DFAT and African leaders discuss Australia’s role in Africa

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On Thursday 29 May, Diaspora Action Australia had the great pleasure of hosting a roundtable discussion between the Department of Foreign Affairs and Trade (DFAT) and African diaspora leaders in Melbourne. Adam McCarthy, Assistant Secretary of DFAT’s Africa Branch, met with 18 representatives of 11 diaspora organisations that work on development, peacebuilding and human rights in Africa. The success of the meeting was evident not only in the quality of the discussion but also in the willingness of everyone present to repeat it in the not-too-distant future and explore the establishment of an ongoing consultative process.

Adam opened the meeting with a presentation that centered on the Australian government’s new policy directions, especially in the wake of dramatic cuts to development assistance. Programs in Africa have borne the brunt, with a reduction in both the level of funding and the number of countries that these funds are directed to. Adam also highlighted Australia’s current membership of the UN Security Council, and its role in pushing to keep peacebuilding and development in Africa on the agenda – an issue that was repeatedly raised during the discussion that followed.

He stressed the importance of people-to-people links – with over 300,000 Australians of African origin – and the significant role played by the diaspora in keeping Africa on the Australian Government agenda. He particularly noted the effective advocacy of the South Sudanese diaspora.

After Adam’s presentation, the diaspora organisations took the floor with succinct interventions from Darfuri, South Sudanese, DR Congo, Oromo and Pan African diaspora organisations. They presented key issues ranging from peacebuilding and reconciliation, humanitarian aid, education, maternal and child health, human rights and knowledge exchange to infrastructure development, business linkages and private sector investment. A set of key recommendations to the Australian Government was presented to Adam and his three colleagues who were also in attendance.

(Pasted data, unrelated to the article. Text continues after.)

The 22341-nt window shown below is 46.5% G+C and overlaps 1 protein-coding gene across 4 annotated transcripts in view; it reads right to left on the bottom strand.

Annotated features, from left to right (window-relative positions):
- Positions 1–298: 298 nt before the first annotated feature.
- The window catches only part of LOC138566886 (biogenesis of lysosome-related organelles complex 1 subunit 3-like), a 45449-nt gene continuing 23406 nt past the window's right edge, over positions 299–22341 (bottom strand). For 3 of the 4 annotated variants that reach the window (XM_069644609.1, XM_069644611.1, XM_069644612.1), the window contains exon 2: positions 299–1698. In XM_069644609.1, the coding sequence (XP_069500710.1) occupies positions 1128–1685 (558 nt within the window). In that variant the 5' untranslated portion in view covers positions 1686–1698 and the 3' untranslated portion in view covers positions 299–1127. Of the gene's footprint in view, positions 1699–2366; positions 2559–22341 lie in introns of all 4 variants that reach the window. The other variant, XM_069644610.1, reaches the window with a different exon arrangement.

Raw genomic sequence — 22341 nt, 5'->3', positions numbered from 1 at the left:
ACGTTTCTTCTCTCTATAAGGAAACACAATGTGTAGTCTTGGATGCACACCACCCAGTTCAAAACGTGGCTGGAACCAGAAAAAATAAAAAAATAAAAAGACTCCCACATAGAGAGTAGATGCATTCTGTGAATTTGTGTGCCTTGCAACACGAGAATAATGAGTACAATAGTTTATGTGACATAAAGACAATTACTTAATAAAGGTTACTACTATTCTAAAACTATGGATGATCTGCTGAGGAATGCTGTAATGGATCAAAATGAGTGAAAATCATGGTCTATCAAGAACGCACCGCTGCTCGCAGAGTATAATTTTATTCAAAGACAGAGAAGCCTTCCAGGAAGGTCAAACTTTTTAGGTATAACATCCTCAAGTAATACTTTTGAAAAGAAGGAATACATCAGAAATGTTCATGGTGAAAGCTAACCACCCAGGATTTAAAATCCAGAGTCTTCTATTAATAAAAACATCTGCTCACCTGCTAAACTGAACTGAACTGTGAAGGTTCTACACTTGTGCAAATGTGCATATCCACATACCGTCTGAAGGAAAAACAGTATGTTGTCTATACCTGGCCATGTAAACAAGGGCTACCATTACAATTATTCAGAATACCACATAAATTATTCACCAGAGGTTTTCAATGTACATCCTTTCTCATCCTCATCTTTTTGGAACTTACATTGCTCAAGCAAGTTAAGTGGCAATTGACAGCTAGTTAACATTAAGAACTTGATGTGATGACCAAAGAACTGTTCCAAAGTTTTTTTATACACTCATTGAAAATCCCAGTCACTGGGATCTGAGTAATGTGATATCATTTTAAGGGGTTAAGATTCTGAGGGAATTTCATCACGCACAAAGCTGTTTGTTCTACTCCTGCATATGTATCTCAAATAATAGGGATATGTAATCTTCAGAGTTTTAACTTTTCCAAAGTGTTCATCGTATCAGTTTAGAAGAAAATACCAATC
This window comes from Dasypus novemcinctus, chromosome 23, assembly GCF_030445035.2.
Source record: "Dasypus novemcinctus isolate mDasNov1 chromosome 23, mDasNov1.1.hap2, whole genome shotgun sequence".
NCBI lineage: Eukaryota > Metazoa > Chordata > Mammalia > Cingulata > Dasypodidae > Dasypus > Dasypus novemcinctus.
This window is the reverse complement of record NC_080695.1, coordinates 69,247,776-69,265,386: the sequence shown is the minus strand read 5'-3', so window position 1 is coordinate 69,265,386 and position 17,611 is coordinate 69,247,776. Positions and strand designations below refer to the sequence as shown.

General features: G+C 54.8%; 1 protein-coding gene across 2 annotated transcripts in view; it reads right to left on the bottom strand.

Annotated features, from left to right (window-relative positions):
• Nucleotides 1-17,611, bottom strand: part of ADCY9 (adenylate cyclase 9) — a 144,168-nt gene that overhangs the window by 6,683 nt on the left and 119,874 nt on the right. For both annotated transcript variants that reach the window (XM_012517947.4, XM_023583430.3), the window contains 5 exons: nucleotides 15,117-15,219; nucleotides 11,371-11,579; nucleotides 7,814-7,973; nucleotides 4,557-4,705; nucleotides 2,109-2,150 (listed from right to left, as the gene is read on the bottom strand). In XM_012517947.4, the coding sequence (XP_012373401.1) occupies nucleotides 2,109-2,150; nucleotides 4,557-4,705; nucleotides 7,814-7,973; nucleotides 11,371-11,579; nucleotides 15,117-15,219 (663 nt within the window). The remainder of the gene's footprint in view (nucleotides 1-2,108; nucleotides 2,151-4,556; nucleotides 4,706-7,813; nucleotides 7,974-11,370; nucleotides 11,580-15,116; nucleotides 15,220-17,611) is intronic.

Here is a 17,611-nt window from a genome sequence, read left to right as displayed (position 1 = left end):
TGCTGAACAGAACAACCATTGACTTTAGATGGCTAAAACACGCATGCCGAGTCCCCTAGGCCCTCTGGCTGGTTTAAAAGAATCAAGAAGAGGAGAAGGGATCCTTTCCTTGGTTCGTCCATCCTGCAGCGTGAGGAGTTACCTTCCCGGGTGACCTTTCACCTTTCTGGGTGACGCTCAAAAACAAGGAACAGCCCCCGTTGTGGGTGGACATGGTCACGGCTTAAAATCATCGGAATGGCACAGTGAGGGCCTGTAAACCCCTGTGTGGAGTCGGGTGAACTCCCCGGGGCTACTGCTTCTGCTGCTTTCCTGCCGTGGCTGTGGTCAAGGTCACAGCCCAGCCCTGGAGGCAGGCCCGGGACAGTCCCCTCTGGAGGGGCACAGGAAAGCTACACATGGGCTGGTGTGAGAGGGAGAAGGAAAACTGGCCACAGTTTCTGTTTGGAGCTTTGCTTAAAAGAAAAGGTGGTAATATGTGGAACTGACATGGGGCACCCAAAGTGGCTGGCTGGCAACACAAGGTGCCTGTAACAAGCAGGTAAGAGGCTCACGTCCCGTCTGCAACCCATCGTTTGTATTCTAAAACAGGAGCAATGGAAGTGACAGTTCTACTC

The depth of experience and knowledge on the room was abundantly clear, not only because the overwhelming majority of organisations were implementing projects in Africa, but also because of their networks across all sectors of Australian society and their resulting capacity to build strong links between the two continents.

A recurring theme was the strong desire for more regular discussions and consultations that would enable the diaspora to have meaningful input into Australia’s policy and programming in Africa. It was a call that was heard by the DFAT representatives and the session concluded with Adam’s willingness to return to Melbourne for another roundtable discussion in the future.

Participating organisations included African Humanitarian Aid and Refugees, African Think Tank, Care4Congo, Darfur Australia Network, Guiir Baai, MamaLand Hope For the Future Foundation, Oromia Support Group Australia, Peace Palette, South Sudanese Community Association of Victoria, The South Sudan Australia Peace Initiative and Wealth Magazine. Also in attendance were representatives from Oxfam Australia (who kindly facilitated the DFAT-diaspora link) and the Department of Immigration and Border Protection. The event was hosted and facilitated by Diaspora Action Australia.

Denise Cauchi